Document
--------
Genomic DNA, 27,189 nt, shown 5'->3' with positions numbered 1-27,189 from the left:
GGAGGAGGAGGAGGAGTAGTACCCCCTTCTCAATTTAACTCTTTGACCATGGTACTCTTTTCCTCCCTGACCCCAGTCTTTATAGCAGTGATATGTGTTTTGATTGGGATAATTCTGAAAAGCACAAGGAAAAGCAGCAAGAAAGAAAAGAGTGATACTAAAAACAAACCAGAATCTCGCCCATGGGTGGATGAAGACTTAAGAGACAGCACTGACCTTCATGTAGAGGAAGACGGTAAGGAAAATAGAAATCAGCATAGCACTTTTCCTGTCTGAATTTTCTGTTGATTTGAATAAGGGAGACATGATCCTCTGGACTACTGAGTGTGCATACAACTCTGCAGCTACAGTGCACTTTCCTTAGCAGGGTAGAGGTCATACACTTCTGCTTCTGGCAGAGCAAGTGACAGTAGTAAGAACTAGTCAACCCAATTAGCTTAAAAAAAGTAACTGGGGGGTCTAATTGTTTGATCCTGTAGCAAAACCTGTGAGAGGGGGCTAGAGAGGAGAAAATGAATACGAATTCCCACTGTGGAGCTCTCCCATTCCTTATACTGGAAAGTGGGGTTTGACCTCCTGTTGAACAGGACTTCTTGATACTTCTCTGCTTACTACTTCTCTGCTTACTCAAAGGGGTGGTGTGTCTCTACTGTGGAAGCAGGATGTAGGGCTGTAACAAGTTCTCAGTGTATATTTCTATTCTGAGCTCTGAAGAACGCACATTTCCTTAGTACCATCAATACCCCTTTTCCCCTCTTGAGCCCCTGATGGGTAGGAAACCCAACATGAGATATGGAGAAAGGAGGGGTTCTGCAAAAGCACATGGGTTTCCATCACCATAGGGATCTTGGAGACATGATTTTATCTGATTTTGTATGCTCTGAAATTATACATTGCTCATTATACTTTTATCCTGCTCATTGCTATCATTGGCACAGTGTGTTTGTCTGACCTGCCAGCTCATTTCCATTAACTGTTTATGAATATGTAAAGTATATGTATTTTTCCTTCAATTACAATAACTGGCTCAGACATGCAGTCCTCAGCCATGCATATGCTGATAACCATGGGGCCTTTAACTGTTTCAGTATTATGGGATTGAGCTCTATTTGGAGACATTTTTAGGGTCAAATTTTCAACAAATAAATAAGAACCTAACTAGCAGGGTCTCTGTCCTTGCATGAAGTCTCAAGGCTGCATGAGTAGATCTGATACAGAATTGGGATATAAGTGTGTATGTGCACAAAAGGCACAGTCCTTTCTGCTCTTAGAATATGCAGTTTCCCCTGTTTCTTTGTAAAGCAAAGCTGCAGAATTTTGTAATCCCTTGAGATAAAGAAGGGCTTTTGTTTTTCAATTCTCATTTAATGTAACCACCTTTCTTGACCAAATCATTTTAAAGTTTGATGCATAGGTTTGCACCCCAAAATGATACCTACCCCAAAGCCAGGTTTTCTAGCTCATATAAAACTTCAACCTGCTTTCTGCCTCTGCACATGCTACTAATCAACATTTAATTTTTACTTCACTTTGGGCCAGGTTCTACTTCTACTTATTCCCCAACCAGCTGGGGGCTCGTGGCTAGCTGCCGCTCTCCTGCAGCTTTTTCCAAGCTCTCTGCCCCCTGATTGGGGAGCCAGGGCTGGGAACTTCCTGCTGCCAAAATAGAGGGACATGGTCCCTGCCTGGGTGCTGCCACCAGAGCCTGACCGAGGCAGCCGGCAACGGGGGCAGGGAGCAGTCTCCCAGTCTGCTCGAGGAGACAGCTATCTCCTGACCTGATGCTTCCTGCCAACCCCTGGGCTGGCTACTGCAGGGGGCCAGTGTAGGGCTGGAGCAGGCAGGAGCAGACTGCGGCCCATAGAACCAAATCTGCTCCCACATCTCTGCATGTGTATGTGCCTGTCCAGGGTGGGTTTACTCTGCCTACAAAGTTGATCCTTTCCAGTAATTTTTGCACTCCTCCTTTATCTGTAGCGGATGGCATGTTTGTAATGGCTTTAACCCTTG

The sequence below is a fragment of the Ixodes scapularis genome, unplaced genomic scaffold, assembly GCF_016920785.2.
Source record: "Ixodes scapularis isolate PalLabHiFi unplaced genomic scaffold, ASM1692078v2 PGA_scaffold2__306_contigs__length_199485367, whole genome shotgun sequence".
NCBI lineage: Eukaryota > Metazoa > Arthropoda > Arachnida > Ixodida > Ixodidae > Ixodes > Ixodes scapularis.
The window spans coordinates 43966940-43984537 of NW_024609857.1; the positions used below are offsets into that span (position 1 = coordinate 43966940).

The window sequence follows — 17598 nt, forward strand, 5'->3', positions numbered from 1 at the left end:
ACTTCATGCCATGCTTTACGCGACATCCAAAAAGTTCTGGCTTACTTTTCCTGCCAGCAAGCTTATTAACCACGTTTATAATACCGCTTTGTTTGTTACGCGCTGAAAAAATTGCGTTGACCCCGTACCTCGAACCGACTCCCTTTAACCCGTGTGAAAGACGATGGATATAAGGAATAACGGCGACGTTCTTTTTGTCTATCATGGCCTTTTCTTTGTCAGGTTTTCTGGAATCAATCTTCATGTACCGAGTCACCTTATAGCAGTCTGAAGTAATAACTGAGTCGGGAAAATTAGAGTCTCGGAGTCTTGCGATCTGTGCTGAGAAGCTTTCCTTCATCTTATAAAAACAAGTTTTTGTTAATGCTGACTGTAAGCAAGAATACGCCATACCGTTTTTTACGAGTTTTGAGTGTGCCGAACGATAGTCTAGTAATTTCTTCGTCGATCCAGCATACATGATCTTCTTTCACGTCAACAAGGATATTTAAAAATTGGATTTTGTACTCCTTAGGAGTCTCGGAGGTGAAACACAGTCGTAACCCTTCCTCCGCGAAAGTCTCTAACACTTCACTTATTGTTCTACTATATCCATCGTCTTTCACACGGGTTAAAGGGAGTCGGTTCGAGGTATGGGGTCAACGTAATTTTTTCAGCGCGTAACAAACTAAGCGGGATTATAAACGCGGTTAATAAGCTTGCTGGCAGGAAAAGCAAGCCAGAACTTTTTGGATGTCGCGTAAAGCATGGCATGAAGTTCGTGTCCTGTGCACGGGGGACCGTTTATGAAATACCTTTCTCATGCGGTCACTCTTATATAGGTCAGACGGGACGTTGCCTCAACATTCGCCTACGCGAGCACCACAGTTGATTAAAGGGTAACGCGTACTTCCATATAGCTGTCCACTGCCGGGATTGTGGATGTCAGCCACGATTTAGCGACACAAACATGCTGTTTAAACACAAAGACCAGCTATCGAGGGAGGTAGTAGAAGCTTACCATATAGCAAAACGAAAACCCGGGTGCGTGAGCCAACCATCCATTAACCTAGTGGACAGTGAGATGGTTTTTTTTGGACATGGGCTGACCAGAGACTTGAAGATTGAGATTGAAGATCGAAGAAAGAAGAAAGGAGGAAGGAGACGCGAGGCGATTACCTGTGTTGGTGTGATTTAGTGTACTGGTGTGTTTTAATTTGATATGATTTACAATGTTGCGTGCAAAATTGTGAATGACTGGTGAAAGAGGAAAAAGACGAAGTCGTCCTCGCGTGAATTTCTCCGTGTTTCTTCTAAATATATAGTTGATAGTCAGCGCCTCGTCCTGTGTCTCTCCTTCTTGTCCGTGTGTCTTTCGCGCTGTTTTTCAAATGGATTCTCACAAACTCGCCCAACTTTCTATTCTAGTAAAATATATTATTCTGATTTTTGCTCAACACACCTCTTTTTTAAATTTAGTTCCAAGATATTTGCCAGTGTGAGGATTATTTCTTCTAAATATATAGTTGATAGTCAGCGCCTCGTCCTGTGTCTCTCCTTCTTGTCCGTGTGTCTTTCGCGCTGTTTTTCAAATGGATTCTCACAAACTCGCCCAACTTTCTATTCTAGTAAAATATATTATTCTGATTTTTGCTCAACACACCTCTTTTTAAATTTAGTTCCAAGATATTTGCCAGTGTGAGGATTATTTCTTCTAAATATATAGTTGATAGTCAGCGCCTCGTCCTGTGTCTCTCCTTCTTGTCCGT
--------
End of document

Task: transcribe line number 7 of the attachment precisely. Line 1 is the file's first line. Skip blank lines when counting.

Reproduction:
The window sequence follows — 17598 nt, forward strand, 5'->3', positions numbered from 1 at the left end: